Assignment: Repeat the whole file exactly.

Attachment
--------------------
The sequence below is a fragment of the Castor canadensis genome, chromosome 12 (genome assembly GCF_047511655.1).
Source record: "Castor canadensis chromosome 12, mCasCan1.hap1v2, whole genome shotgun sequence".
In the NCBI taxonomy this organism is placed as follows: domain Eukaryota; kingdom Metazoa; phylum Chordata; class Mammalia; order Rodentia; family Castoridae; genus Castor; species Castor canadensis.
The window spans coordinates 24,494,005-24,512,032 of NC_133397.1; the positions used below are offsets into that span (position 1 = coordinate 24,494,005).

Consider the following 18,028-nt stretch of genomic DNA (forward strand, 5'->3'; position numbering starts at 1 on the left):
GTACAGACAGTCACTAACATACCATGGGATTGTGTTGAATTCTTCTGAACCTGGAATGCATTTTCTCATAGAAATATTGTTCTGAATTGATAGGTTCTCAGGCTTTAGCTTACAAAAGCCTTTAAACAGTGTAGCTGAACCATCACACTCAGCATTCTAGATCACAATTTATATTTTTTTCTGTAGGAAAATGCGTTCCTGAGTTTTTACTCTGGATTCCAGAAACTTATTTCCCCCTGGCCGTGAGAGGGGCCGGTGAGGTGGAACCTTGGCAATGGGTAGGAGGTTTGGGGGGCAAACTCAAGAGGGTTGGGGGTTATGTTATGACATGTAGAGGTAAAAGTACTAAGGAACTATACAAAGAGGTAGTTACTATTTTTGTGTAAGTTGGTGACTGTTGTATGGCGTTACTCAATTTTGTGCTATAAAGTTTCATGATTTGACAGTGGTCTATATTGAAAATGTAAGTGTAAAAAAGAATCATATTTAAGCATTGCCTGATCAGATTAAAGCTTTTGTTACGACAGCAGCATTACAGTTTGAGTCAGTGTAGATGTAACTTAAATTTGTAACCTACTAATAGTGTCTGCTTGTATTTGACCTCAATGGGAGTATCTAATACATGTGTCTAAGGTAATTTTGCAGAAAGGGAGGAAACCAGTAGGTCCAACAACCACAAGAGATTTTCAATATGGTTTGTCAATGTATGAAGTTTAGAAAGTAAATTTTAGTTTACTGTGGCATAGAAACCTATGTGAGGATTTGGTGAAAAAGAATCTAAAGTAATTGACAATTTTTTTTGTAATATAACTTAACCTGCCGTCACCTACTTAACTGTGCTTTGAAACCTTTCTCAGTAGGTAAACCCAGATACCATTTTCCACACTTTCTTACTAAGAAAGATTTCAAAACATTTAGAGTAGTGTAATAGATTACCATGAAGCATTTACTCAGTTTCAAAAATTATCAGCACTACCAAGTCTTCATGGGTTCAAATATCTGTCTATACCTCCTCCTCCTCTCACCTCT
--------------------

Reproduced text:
The sequence below is a fragment of the Castor canadensis genome, chromosome 12 (genome assembly GCF_047511655.1).
Source record: "Castor canadensis chromosome 12, mCasCan1.hap1v2, whole genome shotgun sequence".
In the NCBI taxonomy this organism is placed as follows: domain Eukaryota; kingdom Metazoa; phylum Chordata; class Mammalia; order Rodentia; family Castoridae; genus Castor; species Castor canadensis.
The window spans coordinates 24,494,005-24,512,032 of NC_133397.1; the positions used below are offsets into that span (position 1 = coordinate 24,494,005).

Consider the following 18,028-nt stretch of genomic DNA (forward strand, 5'->3'; position numbering starts at 1 on the left):
GTACAGACAGTCACTAACATACCATGGGATTGTGTTGAATTCTTCTGAACCTGGAATGCATTTTCTCATAGAAATATTGTTCTGAATTGATAGGTTCTCAGGCTTTAGCTTACAAAAGCCTTTAAACAGTGTAGCTGAACCATCACACTCAGCATTCTAGATCACAATTTATATTTTTTTCTGTAGGAAAATGCGTTCCTGAGTTTTTACTCTGGATTCCAGAAACTTATTTCCCCCTGGCCGTGAGAGGGGCCGGTGAGGTGGAACCTTGGCAATGGGTAGGAGGTTTGGGGGGCAAACTCAAGAGGGTTGGGGGTTATGTTATGACATGTAGAGGTAAAAGTACTAAGGAACTATACAAAGAGGTAGTTACTATTTTTGTGTAAGTTGGTGACTGTTGTATGGCGTTACTCAATTTTGTGCTATAAAGTTTCATGATTTGACAGTGGTCTATATTGAAAATGTAAGTGTAAAAAAGAATCATATTTAAGCATTGCCTGATCAGATTAAAGCTTTTGTTACGACAGCAGCATTACAGTTTGAGTCAGTGTAGATGTAACTTAAATTTGTAACCTACTAATAGTGTCTGCTTGTATTTGACCTCAATGGGAGTATCTAATACATGTGTCTAAGGTAATTTTGCAGAAAGGGAGGAAACCAGTAGGTCCAACAACCACAAGAGATTTTCAATATGGTTTGTCAATGTATGAAGTTTAGAAAGTAAATTTTAGTTTACTGTGGCATAGAAACCTATGTGAGGATTTGGTGAAAAAGAATCTAAAGTAATTGACAATTTTTTTTGTAATATAACTTAACCTGCCGTCACCTACTTAACTGTGCTTTGAAACCTTTCTCAGTAGGTAAACCCAGATACCATTTTCCACACTTTCTTACTAAGAAAGATTTCAAAACATTTAGAGTAGTGTAATAGATTACCATGAAGCATTTACTCAGTTTCAAAAATTATCAGCACTACCAAGTCTTCATGGGTTCAAATATCTGTCTATACCTCCTCCTCCTCTCACCTCT